This article was initially published by CONINVR, we've been working in partnership with CONINVR to facilitate their bookings
As Virtual Reality accelerates its rise as a technology in education, business, and medicine; it also illuminates a new universe of possibility for live events. By integrating sensory experience with digital communication, Virtual Reality challenges the notion that community and connection require physical proximity to achieve. Thanks to platforms such as Altspace, VR experiences will soon become available to the masses, hatching a new generation of immersive events.
This phenomenon may appear sooner than we think. According to Roberto DaCosta, founder of CONINVR Virtual Reality presentes imminent and inestimable opportunities for public speakers, educators, and performers. In fact, he has already created those opportunities within his networking group, and eagerly invites fellow entrepreneurs to take advantage of this pivotal moment.
“All of these innovative, inspiring people are just showing up and asking me to be a part of this,” DaCosta says, “Speakers, educators, philanthropists, and business owners are reaching out and offering to collaborate. It’s amazing. They recognize that this is a once in a lifetime opportunity for them to walk into a brand new platform and pioneer the future of public speaking.”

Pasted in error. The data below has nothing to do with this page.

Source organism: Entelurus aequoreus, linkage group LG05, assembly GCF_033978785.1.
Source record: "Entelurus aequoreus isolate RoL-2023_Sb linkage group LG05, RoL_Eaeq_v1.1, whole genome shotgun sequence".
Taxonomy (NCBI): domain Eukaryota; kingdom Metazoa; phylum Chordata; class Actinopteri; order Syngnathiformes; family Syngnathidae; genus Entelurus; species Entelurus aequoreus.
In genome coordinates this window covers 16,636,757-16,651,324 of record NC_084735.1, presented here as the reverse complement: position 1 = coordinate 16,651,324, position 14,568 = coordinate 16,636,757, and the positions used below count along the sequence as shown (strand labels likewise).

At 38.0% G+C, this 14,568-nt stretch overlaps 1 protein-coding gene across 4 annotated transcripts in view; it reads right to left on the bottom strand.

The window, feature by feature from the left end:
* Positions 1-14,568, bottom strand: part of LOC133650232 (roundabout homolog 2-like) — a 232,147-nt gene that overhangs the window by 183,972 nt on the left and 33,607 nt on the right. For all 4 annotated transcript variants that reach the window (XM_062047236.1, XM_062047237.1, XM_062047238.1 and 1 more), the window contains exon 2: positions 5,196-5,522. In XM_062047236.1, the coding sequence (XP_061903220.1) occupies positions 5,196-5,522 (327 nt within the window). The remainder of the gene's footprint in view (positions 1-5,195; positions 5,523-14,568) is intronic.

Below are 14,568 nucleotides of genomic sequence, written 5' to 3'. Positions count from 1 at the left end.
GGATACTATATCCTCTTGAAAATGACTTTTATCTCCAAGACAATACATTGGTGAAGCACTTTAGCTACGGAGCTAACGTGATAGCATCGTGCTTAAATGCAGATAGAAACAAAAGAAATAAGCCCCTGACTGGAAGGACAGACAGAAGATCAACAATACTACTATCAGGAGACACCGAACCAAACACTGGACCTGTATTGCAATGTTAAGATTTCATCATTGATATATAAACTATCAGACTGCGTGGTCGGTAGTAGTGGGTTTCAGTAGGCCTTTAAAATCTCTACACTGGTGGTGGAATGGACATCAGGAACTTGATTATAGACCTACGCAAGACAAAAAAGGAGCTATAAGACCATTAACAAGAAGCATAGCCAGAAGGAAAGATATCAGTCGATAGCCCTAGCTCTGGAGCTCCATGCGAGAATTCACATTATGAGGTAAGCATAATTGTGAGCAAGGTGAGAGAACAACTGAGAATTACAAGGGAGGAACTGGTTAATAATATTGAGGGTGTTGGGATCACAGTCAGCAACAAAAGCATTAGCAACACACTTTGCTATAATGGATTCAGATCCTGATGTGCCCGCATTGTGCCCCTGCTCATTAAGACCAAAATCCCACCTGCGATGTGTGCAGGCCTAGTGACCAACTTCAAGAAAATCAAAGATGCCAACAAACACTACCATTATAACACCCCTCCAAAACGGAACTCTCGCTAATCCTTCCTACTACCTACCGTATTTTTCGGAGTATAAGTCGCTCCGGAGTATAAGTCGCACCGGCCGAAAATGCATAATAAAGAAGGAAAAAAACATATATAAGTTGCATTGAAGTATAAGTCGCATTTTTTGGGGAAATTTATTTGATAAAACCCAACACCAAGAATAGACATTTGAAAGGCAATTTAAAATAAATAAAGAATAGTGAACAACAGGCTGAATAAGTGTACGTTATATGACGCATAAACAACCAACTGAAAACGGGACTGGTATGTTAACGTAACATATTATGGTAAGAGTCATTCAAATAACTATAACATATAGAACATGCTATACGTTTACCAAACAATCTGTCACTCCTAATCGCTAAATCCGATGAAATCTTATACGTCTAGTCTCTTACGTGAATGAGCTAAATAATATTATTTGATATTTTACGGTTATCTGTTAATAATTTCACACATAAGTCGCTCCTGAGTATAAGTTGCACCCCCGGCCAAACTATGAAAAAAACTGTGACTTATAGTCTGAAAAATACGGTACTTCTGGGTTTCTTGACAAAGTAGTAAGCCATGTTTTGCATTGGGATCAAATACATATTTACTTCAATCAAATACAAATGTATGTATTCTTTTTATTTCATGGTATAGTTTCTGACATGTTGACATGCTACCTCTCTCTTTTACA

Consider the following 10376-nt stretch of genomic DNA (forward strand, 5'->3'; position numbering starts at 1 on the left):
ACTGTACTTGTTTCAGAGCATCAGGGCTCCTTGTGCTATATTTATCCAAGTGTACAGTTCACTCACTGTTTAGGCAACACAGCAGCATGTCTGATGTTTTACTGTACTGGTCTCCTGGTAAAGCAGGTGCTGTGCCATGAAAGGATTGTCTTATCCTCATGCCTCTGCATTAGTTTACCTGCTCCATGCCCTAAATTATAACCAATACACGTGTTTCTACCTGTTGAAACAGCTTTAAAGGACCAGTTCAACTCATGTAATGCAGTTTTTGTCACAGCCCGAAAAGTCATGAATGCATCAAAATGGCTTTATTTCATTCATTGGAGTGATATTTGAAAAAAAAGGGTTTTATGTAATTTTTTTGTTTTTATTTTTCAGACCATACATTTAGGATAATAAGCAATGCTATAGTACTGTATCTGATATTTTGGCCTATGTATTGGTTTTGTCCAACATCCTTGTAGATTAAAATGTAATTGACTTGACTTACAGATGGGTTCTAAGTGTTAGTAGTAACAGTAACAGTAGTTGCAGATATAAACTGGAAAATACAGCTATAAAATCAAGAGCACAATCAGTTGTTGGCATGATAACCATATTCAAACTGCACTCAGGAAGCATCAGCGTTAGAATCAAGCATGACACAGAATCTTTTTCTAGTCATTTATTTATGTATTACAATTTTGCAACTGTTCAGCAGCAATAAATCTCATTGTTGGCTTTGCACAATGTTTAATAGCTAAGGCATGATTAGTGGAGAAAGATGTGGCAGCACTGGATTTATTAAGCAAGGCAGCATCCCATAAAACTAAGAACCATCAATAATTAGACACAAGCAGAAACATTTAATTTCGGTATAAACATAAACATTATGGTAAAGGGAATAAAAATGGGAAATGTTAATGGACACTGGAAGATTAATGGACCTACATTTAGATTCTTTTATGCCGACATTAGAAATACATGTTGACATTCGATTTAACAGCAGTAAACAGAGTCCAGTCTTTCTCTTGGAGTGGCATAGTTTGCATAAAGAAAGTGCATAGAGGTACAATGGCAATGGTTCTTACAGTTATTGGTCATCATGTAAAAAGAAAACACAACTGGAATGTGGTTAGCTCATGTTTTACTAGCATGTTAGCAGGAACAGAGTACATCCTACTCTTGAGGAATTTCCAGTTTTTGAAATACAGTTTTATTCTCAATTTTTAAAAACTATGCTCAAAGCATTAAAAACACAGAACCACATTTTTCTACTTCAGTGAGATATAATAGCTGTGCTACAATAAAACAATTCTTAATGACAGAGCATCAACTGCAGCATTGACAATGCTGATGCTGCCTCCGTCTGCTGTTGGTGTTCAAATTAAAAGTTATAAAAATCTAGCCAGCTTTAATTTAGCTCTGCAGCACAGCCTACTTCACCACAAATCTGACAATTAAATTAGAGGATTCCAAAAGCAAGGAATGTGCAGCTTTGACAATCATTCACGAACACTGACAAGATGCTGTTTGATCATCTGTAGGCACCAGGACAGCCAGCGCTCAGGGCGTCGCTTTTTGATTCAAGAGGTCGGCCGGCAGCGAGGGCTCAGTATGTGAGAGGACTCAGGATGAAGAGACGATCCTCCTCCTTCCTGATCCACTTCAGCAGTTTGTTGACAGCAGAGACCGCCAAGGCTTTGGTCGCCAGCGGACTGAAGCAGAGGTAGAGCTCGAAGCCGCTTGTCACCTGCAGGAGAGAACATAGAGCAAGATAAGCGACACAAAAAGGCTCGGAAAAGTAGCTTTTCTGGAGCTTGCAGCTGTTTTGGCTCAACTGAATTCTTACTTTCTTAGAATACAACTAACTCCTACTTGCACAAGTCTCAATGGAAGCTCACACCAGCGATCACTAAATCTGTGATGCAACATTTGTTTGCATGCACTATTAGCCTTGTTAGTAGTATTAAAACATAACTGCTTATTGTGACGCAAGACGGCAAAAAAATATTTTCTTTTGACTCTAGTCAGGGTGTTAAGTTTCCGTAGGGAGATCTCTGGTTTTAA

And that future is literally now, as DaCosta cultivates the community VR Networking and builds the virtual venue CONINVR. In fact, he is actively seeking speakers and educators who want to broaden their reach, sharpen their skills, and provide quality content to his growing business networking community. In building this community, he takes a revolutionary step toward democratizing business and reclaiming authenticity in the digital space.
Virtual reality is as revolutionary a concept as film was in the early nineteenth century – a virgin medium which would alter our lives in unforeseeable ways. In the twenty-first century, we stand on a similar precipice, acknowledging the unknowable potential that awaits in Virtual Reality. What DaCosta does know, however, is that VR promises immediate advantages to speakers, business people, and entertainers. “Now is the time to step up to the virtual podium,” he says, “VR is a networking tool with limitless potential, and I have already experienced the benefits.”